Tuesday, September 05

Geek

Daily News Stuff 5 September 2023

Blender Dysphoria Edition

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Tech News

  • Sapphire has shown off a Radeon 7800 XT card that isn't an awful blinged-up ultraviolet catastrophe.  (WCCFTech)

    It's a little chunky - a 2.5 slot model by the look of it - but otherwise unobjectionable.

    $499 unless Nvidia does something drastic in the next few hours.


  • Performance looks to be pretty good - but definitely wait for reviews.  (Tom's Hardware)

    The 7700 XT clobbers the 4060 Ti, and the 7800 XT is convincingly faster than the 4070, except for ray tracing benchmarks, and even there both cards actually win some of the comparisons.

    The one game where both the AMD cards lose badly is Cyberpunk 2077 with ray tracing set to medium or higher.  At the ray tracking "overdrive" setting the game is unplayable on either of the AMD cards - but the 4070 only manages 18 fps, so while much better it's still terrible.


  • Writing a C compiler in 500 lines of Python.  (Vgel)

    Not a complete implementation, but a working compiler nonetheless.

    It targets WebAssembly rather than any native instruction set, but the author thinks that actually made it harder, because WebAssembly is a very poor fit for C.


  • Why are Germany's wild boars radioactive?  (Washington Post / MSN)

    Because they eat radioactive truffles.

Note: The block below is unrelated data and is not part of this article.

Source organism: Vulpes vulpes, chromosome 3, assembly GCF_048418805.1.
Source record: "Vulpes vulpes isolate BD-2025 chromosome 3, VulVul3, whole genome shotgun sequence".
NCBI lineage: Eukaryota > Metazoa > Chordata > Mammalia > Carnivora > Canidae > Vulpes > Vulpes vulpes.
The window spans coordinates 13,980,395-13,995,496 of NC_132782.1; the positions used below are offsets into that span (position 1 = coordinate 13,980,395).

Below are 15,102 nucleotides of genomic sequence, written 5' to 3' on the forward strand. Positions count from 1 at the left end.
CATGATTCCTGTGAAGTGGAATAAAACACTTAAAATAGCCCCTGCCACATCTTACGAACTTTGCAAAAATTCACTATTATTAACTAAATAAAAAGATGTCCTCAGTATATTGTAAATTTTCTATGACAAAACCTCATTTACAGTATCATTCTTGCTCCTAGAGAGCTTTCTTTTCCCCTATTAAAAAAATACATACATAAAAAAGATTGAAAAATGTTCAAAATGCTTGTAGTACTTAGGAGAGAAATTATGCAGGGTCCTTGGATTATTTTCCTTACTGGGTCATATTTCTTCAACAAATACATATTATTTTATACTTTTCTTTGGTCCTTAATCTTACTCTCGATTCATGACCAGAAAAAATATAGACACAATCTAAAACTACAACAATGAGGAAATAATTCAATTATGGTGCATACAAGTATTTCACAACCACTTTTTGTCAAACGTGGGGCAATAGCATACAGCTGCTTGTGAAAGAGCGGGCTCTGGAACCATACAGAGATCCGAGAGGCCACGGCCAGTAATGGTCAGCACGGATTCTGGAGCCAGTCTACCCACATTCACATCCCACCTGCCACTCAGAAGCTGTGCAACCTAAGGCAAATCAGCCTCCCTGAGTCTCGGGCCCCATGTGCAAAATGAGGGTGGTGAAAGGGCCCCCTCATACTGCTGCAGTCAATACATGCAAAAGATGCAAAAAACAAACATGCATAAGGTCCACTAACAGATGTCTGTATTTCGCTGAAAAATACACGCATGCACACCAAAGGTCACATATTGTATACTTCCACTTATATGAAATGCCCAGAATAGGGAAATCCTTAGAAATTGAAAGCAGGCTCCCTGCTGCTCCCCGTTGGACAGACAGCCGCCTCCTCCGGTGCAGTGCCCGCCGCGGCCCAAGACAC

And why are the truffles radioactive?

    Because they grow underground and cesium from nuclear testing in the 50s and 60s is slowly leaching through the soil, where the mushrooms absorb it.

    Result: Glowing green eggs and ham.


  • Invasive species cost humans $423 billion each year.  (The Guardian)

    Close the border then.


  • Llamas vs. chinchillas.  (GitHub)

    I'm sure this is very informative if you know what a cosine schedule is, but the article doesn't tell you.

    It's about the time spent training LLMs compared against the quality of the results, and it seems that smaller models are better at every point.


Disclaimer: And "plus size" is right out.

Posted by: Pixy Misa at 05:23 PM | Comments (10) | Add Comment | Trackbacks (Suck)
Post contains 361 words, total size 4 kb.

1 Curiously, the elites's preferred lifestyle devices somehow end up at the very end of the "phasing out" of all of this stuff that's bad for us.

Posted by: normal at Tuesday, September 05 2023 09:17 PM (obo9H)

2 Good luck convincing China and India to phase out "fossil" fuels.

Posted by: Rick C at Tuesday, September 05 2023 11:37 PM (BMUHC)

3 Personally, I think the idea of fractional slot width is ridiculous and the vendors should be mocked for daring to make such claims.  It's a 3-slot card, because you can't put another card in that third slot.

Posted by: Rick C at Tuesday, September 05 2023 11:46 PM (BMUHC)

4 Is Caterpillar producing a battery powered variant of the D9 dozer or any of it's other large earthmoving vehicles? No? Then we still need a robust world-wide fossil fuel economy. Our politicians are so stupid however, that I don't doubt we're going to collapse that economy too fast, and find that we've made things very difficult and expensive for all the hidden, but very important people who use heavy equipment to keep our society running.